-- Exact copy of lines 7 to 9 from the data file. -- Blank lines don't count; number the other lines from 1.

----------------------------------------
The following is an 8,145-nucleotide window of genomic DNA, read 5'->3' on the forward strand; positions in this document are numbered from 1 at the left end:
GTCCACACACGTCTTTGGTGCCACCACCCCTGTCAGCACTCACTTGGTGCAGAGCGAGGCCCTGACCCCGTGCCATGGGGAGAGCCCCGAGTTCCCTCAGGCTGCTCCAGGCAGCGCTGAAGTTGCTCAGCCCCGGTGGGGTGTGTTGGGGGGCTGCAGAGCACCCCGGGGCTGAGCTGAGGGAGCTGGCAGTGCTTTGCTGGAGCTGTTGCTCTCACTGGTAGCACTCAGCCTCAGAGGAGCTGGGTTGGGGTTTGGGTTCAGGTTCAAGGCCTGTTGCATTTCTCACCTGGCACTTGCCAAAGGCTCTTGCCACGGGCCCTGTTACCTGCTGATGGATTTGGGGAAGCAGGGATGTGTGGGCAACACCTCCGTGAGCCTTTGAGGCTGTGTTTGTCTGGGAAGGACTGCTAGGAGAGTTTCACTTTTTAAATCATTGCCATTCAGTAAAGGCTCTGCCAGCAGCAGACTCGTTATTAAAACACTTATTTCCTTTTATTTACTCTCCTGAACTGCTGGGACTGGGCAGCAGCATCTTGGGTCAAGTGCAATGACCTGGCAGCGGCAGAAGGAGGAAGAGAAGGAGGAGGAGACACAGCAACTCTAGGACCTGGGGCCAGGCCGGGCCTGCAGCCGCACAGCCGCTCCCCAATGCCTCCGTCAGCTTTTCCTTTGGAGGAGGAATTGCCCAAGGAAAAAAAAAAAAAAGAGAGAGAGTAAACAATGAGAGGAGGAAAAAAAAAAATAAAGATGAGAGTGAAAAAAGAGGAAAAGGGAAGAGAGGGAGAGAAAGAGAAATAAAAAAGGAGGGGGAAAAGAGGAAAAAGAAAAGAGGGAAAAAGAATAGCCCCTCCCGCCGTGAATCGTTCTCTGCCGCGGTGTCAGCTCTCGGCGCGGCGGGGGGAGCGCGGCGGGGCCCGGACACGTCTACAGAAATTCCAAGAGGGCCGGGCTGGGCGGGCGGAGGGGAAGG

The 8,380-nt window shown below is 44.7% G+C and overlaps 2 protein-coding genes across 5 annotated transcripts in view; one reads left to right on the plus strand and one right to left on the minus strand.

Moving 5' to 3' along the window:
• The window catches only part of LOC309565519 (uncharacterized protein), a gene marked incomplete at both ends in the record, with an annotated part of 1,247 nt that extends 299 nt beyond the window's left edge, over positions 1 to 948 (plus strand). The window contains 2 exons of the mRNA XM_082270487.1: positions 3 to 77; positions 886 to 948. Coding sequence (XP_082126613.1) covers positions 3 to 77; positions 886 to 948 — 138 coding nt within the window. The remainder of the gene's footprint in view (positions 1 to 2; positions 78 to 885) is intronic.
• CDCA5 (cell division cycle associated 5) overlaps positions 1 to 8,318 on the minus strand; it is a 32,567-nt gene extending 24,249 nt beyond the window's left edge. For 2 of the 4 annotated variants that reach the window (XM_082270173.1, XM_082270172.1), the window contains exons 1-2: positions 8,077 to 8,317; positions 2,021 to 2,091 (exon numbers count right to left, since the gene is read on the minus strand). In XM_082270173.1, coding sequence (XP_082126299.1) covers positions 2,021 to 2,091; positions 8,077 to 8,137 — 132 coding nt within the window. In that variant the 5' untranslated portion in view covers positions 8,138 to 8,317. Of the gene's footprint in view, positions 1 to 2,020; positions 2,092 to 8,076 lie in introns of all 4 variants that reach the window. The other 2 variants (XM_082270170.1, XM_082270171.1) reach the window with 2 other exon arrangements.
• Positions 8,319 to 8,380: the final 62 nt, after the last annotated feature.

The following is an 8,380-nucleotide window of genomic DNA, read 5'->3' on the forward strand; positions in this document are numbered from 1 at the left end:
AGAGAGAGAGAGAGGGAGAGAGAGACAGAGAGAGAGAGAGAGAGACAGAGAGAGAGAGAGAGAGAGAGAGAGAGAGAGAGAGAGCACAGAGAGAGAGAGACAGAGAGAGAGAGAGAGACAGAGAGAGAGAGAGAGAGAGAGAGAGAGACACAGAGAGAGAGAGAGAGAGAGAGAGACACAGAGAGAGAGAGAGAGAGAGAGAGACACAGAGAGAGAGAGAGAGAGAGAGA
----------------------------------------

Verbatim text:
• Positions 8,319 to 8,380: the final 62 nt, after the last annotated feature.

The following is an 8,380-nucleotide window of genomic DNA, read 5'->3' on the forward strand; positions in this document are numbered from 1 at the left end:
AGAGAGAGAGAGAGGGAGAGAGAGACAGAGAGAGAGAGAGAGAGACAGAGAGAGAGAGAGAGAGAGAGAGAGAGAGAGAGAGAGCACAGAGAGAGAGAGACAGAGAGAGAGAGAGAGACAGAGAGAGAGAGAGAGAGAGAGAGAGAGACACAGAGAGAGAGAGAGAGAGAGAGAGACACAGAGAGAGAGAGAGAGAGAGAGAGACACAGAGAGAGAGAGAGAGAGAGAGA